The day after a pair of extraordinarily disruptive protests at UQAM a small group of students and teachers called on the rector of the university to resign.

Meanwhile the Education Minister said protesters had no right to prevent others from getting an education.

"It seems to me that masked protesters do not have the right to call themselves students," said Francois Blais.

Michel Lacroix, a literary studies professor, said Rector Robert Proulx was on an "authoritarian power trip that's dangerous."

Two professors, two lecturers, and two students said the school's administration was guilty of intimidation and political repression in attempting to stop protests that have been disrupting classes.

The Education Minister said that on the contrary, the rector was doing his best in a difficult situation.

"I support the rector. I believe he needs his community to support him," said Francois Blais.

Fannie Poirier, a UQAM student, said the administration was treating students like children.

"We are intelligent, intellectual people. We are completely able to have this dialogue but we are being stopped from doing it. We're being completely violated in our basic political rights so it leads to escalation and of course what we saw yesterday was an example of that," said Poirier.

Blais countered that protesters were violating the rights of the majority of students who wanted an education.

Poirier was a spokesperson for the student group ASSE until this past weekend, when she and the rest of the executive quit. They were facing several pressure from the members of the organization who were outraged that ASSE leaders were considering putting a halt to student protests until the autumn, when they hoped to be joined by unionized workers.

'Throwing oil on the fire'

UQAM has called police on several occasions in the past few weeks for assistance in removing protesters from classes, hallways, and the entrances to buildings.

Last week the school went to court to obtain an injunction to prevent protesters from blocking entrances after a day-long protest forced the cancellation of classes.

The school has also begun proceedings to expel nine students it says have repeatedly taken part in disruptive protests and acts of vandalism.

Sandrine Ricci, a lecturer, said the rector had "thrown oil on the fire."

"Several of us met with the rector for more than two hours in an attempt to make him understand that if he did not withdraw the expulsion of students... there would be an escalation of violence on campus," said Ricci.

"He refused to make any concessions."

Blais said that was the appropriate response, and that what really leads to an escalation is leaving protesters to act without consequences.

"We denounce resorting to violence, to intimidation, to destruction. We cannot understand how this happens in a democratic society," said Blais.

"There is only one thing I can do as a the Minister of Education, as a member of the government, and a citizen: We support, wholeheartedly, the decisions of the rector of UQAM."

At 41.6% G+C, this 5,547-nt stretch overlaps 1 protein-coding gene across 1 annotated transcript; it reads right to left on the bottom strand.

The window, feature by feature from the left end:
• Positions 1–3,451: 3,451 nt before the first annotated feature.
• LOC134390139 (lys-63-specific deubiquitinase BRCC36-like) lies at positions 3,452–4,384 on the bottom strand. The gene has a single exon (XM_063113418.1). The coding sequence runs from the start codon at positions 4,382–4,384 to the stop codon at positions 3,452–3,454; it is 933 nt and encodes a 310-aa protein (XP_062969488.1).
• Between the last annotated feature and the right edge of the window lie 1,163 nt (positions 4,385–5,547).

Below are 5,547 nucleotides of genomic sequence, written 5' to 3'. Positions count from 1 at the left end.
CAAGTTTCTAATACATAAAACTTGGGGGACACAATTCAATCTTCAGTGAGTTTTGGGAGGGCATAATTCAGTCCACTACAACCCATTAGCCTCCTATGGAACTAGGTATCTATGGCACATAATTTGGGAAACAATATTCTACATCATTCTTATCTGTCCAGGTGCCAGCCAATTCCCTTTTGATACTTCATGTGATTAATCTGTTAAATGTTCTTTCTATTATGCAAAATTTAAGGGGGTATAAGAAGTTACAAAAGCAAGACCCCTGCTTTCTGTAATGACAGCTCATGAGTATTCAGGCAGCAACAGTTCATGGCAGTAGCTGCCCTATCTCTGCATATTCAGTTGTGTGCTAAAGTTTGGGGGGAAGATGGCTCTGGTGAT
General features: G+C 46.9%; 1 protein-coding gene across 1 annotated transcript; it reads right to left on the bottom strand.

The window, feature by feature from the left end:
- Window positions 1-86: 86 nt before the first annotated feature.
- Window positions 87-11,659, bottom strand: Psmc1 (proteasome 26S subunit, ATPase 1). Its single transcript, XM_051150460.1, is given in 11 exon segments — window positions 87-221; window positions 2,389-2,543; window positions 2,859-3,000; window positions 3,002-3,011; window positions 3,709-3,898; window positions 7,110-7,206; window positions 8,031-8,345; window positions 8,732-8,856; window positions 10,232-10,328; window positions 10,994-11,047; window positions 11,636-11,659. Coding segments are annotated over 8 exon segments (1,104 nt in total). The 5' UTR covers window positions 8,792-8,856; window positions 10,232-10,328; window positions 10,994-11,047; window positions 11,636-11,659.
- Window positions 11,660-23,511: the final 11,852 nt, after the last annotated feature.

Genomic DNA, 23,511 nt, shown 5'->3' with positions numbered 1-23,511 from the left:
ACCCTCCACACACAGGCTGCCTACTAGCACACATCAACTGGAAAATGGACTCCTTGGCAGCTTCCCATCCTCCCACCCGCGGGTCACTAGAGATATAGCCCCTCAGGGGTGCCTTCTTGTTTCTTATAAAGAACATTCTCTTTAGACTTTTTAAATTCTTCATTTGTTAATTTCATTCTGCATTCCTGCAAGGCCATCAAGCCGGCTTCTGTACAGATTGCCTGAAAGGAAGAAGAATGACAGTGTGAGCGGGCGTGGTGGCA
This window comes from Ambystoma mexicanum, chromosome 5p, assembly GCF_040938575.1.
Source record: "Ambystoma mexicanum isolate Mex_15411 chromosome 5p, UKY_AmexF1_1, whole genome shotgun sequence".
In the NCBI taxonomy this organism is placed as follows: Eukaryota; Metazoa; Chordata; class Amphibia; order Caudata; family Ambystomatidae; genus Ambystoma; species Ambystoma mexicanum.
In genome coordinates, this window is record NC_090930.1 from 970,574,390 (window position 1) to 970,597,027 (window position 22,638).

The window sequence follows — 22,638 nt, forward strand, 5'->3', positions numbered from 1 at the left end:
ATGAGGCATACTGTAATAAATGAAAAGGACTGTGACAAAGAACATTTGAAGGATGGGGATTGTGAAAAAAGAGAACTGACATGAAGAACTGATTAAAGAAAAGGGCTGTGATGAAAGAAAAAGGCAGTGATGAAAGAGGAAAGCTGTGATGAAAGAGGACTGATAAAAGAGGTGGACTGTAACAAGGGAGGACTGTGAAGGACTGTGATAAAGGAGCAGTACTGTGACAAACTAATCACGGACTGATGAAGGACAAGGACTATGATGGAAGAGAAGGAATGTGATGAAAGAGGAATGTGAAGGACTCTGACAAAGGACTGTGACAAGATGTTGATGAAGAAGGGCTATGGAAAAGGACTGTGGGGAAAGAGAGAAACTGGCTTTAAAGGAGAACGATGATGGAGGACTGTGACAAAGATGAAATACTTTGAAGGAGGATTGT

Blais added that he spoke at length with Proulx and asked if the rector needed additional powers.

"He said no, he did not need that," said the minister.

"The rector told me that many of the protesters are not even students there."

A fight, then an occupation

On Wednesday afternoon police were called again to break up fistfights between protesters and students who were fed up with the repeated attempts to disrupt classes.

That ended with 21 arrests, but there was also a confrontation as professors formed a human chain to stop police from interacting with students.

Montreal police commander Ian Lafreniere said several teachers then tried to "negotiate a release" for the arrested students, but did not seem to understand how the criminal justice system works.

"That's not really what's going on. We're talking about the criminal code now. This is going to be the judge that will decide that. It's not a game, it's not a negotiation. It's a criminal offence," said Lafreniere.

Hours later protesters returned to the J.A. DeSeve building and began barricading themselves inside in hopes of spending the night.

Lacroix said the protesters who were wearing masks had no choice, because otherwise they would face expulsion if their identities were revealed.

Rector Proulx once again called on police for help, and officers did so, ended the protest after four hours and evicting protesters from the building.

In a statement Proulx said the majority of students were at school to learn and it was unfair for a few demonstrators to prevent their education.

"The actions taken [Wednesday] are the work of a minority, are unacceptable and are strongly denounced by this University. It is responsible, and with a goal of maintaining the openness of the school and the security of all people that we have taken the decision to call upon the Montreal police force," he wrote.

Classes impossible due to mess

The mess and debris left behind were so extensive that classes were cancelled on Thursday.

Other student groups say the protests at UQAM have to end, and they will be holding a candlelight vigil Thursday evening.

The Parti Quebecois issued a statement on Thursday saying it was time for the provincial government to legislate ironclad rules giving students "a right to strike" and many reporters pressed the Education Minister to create such a law.

Blais refused to take the bait, saying it was not time to discuss rules regarding student protests.

"That's not at all the issue right now. It's safety," said Blais.

"There is no right to strike for students. They can refuse the gift [of education]. That's all."